History notes . . .

Origin of Lisp's Strange Keywords

by Carzand Cudders, November 1, 2011
ŠInformation Disciplines, Inc.

NOTE: This document may be circulated or quoted from freely, as long as the copyright credit is included.

A very long era

The death of Artificial Intelligence pioneer John McCarthy last week at age 84 reminded us of the role of LISP, the functional programming language that has been in the mainstream of A.I. programming for an amazing half century. For most of that time span students learning Lisp were puzzled by the central role of two cryptic keywords car and cdr.

Those keywords arose in an era when machine independence wasn't viewed as especially important. They were directly tied to the internal instruction format of IBM's 704-709 line of large-scale computers having 36-bit words.

IBM 704-709 instruction formats

Most of the instructions were of the form:

operation code flags XR operand address
000000000000 ----- 000 000000000000000

The operation code for those instructions always began with 000 or 100. But a few very important instructions had a different format. The designated index register XR was used not for address modification, but as an operand of the instruction (operation code = 001, 010, 011, 110, or 111) itself:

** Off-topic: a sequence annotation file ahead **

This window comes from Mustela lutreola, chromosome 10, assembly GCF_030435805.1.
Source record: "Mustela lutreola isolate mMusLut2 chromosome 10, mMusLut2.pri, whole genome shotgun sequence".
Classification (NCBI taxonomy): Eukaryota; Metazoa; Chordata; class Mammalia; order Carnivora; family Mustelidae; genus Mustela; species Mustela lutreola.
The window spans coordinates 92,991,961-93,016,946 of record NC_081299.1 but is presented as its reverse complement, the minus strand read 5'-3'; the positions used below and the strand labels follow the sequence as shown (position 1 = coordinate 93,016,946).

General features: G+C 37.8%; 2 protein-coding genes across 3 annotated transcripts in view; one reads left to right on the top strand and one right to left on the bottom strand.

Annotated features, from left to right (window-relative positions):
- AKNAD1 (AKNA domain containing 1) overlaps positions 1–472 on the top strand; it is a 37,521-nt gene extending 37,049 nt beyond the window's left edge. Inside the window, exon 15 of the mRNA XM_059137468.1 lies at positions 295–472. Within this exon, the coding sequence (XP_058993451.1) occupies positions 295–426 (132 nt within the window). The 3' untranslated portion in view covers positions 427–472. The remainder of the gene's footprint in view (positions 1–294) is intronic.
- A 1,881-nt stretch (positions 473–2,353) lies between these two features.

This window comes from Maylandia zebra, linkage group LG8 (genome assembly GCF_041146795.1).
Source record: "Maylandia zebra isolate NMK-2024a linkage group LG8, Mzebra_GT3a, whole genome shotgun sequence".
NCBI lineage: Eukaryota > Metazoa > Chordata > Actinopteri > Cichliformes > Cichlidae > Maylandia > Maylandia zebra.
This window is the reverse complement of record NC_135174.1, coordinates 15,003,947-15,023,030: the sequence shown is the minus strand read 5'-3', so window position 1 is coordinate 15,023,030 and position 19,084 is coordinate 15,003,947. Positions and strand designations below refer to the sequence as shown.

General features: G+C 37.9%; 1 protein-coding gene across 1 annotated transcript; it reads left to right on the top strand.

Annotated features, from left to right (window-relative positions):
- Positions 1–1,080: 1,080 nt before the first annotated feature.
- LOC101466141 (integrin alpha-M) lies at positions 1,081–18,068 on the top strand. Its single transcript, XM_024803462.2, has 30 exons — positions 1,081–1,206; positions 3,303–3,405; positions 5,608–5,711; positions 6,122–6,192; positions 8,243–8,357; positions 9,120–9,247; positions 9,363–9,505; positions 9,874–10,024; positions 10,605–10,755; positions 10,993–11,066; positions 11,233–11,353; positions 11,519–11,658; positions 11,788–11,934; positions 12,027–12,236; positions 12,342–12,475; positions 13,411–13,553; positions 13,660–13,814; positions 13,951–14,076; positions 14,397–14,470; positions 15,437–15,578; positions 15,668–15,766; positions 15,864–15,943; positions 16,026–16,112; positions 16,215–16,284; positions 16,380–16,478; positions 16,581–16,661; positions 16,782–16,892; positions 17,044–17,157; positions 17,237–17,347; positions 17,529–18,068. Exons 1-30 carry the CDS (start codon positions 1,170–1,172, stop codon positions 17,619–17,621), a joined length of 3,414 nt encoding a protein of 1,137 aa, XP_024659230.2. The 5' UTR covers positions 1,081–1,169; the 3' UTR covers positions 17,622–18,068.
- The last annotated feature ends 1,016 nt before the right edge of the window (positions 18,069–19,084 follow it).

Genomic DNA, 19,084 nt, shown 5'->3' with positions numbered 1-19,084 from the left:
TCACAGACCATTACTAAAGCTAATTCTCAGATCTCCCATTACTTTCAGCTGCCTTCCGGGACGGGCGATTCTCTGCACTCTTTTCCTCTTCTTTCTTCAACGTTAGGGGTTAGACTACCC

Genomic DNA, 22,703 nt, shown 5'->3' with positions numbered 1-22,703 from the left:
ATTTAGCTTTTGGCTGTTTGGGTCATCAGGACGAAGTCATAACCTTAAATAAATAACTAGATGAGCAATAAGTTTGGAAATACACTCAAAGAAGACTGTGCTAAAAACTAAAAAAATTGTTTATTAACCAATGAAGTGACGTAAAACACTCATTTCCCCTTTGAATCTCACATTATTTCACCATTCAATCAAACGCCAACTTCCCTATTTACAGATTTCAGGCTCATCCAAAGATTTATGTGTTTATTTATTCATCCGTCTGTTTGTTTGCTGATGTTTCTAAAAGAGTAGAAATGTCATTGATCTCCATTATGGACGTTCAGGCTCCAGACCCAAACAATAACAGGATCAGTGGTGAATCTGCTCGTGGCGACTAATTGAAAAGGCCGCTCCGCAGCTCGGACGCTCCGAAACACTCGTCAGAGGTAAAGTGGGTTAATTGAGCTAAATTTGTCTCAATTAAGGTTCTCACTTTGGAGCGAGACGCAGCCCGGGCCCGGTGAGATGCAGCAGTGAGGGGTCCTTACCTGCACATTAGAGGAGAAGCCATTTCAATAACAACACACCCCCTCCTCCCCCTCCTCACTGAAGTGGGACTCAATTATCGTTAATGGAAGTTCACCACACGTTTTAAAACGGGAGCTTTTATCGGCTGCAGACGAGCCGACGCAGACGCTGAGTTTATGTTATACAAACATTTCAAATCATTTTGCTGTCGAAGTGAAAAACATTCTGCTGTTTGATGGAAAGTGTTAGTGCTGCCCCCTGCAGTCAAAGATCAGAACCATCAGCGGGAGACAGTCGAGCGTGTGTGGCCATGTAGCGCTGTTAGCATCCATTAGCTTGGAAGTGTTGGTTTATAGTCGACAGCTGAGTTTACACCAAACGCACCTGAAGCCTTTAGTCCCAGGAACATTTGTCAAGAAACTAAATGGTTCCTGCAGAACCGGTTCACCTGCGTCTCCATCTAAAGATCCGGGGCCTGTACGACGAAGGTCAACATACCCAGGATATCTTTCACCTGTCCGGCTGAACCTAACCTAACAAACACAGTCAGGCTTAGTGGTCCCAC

op. decrement XR operand address
111 000000000000000 000 000000000000000

The so-called decrement field was interpreted by the machine as an immediate operand, but since it was the same length as a word address (15 bits) and since other instructions could access it directly, programs could also use it in a data word to designate any directly addressable operand. That brings us to car and cdr.

The basic structure in Lisp

"Lisp" originally stood for "list processing". A Lisp program consists of a bunch of lists. Some of those lists represent functions where the first element names the function and the remaining elements are its operands. Program execution consists, more or less, of evaluating the top-level function. We can visualize a list like this:

     (diagnose, symptom1, symptom2, symptom3)
but how can such a list be efficiently represented in an IBM 709 comnputer?

The original solution, slightly oversimplified here, is elegant and efficient, although inexcusably machine-dependent in nomenclature. A 36-bit word is a node specifying two operands:

Attempts have been made in later dialects of Lisp to replace those meaningless historical keywords, but many Lisp programmers, even now, prefer to stay with the originals. One possible factor is a strange convention for abbreviating combinations of multiple cars and cdrs. See the Wikipedia explanation, if you're interested.

Last modified November 1, 2011

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